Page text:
I am actually most interested in Goethe’s scientific work/philosophy around patterns in the cosmos and especially plant intelligence.
The following is an excerpt from a longer excerpt from Plant Intelligence and the Imaginal Realm. And this book is one I personally would love to discuss eventually. As I’ve said, I cannot afford to buy the books I would love to read, but I happen to already have this one and it’s one of my favorites.
"The deep intelligence possessed by plants has been explored, and discussed, by many people of note over the past several centuries, including Goethe, Luther Burbank, George Washington Carver, Masanobu Fukuoka, Jagadis Bose, and the Nobel Prize-winner Barbara McClintock. Nevertheless, their research and findings have usually been dismissed, irrespective of its competence. As Brenner et al. comment about Bose (and the concept of plant intelligence in general) . . .
Boses overall conclusion that plants have an electromechanical pulse, a nervous system, a form of intelligence, and are capable of remembering and learning was not well received in its time. A hundred years later, concepts of plant intelligence, learning, and long-distance electrical signaling in plants have entered the mainstream literature. . . . Nevertheless, the concept of plant intelligence [still] generates a considerable amount of controversy. 
The discomfort among reductionists has been so extreme that, as Baluska et al. (2005) note, for a very long time, the reports of a sophisticated plant nervous system was labeled as pseudoscience and doomed for oblivion.  Research indicating intelligence in plants, whenever it appeared, irrespective of the source, was consistently attacked by mainstream researchers as mystical, a romanticization of the natural world, or as anthropocentrism.
But really, when you think of it,
we have a lot more in common with a plant than a car.
Mechanomorphismthe projection onto Nature of a mechanical natureis a lot more ridiculous than the idea of plant intelligence ever could be
As Anthony Trewavas once put it, The use of the term vegetable to describe unthinking or brain-dead human beings perhaps indicates the general attitude [toward plants].  In consequence, most of the work by Goethe and the others has been ignored, and in many cases forgotten. Even Barbara McClintock, whose work on corn transposons eventually earned her the Nobel Prize, was ostracized for over a decade, because of the discomfort her work caused. And while her work was eventually recognized, her methodology, like that of Goethe et al., has been dismissed. As one of her colleagues once put it . . .
I respect McClintocks work; I just dont like her mysticism
Despite this, plants, it turns out, really are highly intelligent and yes, they do have a brain. Its just that no one ever looked in the right place. Oh, wait! There was someone, a long time ago, who did look in the right place.
His name was Charles Darwin.
Darwin commented in one of his last works, The Power of Movement in Plants, that
It is hardly an exaggeration to say that the tip of the radicle thus endowed [with sensitivity] and having the power of directing the movements of the adjoining parts, acts like the brain of one of the lower animals; the brain being seated within the anterior end of the body, receiving impressions from the sense-organs and directing the several movements.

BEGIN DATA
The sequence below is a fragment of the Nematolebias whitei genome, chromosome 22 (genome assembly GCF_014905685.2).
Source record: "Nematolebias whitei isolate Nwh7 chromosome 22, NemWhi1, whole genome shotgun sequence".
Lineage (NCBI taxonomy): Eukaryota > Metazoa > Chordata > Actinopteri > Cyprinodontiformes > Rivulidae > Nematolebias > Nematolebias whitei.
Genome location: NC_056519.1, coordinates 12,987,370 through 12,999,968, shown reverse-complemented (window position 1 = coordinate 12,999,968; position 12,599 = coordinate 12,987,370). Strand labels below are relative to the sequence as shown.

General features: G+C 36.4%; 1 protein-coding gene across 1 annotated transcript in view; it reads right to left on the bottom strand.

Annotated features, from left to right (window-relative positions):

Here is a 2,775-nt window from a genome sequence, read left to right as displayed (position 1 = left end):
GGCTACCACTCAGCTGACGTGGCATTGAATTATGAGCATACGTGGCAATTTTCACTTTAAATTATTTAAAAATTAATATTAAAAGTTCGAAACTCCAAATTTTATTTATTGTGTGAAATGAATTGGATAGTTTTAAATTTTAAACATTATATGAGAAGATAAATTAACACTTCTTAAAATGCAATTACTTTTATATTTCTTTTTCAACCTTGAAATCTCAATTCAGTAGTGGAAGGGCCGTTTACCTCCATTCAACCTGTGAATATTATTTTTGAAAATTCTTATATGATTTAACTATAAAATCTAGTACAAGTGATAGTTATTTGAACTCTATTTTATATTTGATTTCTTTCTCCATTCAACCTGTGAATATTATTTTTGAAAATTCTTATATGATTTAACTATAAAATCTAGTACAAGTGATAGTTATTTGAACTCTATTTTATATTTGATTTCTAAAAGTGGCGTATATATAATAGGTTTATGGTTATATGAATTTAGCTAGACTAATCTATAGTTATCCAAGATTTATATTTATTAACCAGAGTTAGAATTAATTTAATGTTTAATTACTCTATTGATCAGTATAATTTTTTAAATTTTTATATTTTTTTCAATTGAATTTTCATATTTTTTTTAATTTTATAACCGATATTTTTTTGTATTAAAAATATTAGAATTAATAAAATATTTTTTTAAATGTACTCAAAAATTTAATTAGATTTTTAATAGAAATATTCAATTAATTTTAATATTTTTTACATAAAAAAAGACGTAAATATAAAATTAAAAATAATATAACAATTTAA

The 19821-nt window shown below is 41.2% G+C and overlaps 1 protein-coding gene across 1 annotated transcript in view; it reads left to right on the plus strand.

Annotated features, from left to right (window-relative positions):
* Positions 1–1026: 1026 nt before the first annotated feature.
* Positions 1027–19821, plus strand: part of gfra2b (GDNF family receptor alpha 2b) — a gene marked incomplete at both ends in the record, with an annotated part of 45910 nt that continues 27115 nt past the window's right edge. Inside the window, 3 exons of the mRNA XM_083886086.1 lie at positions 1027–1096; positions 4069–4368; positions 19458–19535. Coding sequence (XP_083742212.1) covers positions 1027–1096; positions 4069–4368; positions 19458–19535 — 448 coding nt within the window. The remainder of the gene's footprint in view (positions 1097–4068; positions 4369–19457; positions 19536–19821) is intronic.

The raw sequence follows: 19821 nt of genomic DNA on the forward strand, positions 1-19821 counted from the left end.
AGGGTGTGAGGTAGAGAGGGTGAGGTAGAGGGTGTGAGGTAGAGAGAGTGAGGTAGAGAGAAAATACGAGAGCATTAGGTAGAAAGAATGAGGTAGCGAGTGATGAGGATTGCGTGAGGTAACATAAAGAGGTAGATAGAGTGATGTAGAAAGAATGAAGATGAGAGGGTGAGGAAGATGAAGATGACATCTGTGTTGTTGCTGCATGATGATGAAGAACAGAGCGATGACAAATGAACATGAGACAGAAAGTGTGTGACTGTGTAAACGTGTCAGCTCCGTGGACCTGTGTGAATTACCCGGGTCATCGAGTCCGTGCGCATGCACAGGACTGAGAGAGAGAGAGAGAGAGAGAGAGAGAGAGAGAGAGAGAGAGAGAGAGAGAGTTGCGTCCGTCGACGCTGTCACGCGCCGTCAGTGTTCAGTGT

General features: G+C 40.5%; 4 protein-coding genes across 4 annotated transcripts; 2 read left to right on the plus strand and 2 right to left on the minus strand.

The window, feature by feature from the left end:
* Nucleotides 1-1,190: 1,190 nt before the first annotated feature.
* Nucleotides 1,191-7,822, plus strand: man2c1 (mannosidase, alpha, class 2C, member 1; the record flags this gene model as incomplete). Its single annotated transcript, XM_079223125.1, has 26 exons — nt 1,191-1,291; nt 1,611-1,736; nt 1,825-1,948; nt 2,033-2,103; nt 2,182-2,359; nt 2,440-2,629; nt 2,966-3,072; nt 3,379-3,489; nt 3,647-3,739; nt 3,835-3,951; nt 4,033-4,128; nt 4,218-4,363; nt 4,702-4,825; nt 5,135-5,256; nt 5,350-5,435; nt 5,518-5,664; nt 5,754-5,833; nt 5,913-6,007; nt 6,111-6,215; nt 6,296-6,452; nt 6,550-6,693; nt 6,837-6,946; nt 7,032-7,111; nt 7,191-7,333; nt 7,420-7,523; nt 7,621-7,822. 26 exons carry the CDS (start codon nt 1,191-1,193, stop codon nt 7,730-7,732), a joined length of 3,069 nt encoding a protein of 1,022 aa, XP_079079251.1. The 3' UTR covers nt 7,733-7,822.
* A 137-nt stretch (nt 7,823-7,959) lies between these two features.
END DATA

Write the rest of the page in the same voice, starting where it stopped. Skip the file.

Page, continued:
This book of Darwins, his second to last, has been long ignored. It contains some of the most powerful insights about plants since Goethe’s work nearly a century before. (Jagadis Bose, during the latter nineteenth and early twentieth centuries would take it considerably further.) Darwin had two genuinely deep insights that are paradigm altering: 1) that the root of the plant is in fact its brain; and 2) that the plant is using sensitive, and intelligent, analysis of its surroundings to navigate through the soil.
But Darwins insight was just the beginning; depth analysis of plants since the turn of the (new) millennium is finding that their brain capacity is much larger than Darwin supposed, that their neural systems are highly developed in many instances as much as that of humans, and that they make and utilize neurotransmitters identical to our own. It is beginning to seem that they are highly intelligent perhaps as much or even more so than humans in some instances. (They can even perform sophisticated mathematical computations and make future plans based on extrapolations of current conditions. The mayapple, for instance, plans its growth two years in advance based on weather patterns.)
But, that cant be true. They just sit there when we kill them
(yeah? and no matter how fast a human runs, the lion still finds him tasty.)
Increasing numbers of researchers, in a multiplicity of fields, are beginning to acknowledge that intelligence is an inevitable aspect of all self-organized systems that sophisticated neural networks are a hallmark of life. Some researchers are becoming quite vocal in attacking what they call the brain chauvinism of the old-school (male) scientists who are still clasping firmly to their bosom (26A) the shreds of twentieth-century scientific certitudes. Kevin Warwick, a cyberneticist, observes succinctly that, Comparisons (in intelligence) are usually made between characteristics that humans consider important; such a stance is of course biased and subjective in terms of the groups for whom it is being used.  In other words, rationalists, who have long attacked the concept of intelligence and awareness in Nature as antirational Romantic projection, have been themselves been merely looking at and for their own reflection in the world around them and, of course, finding the world wanting."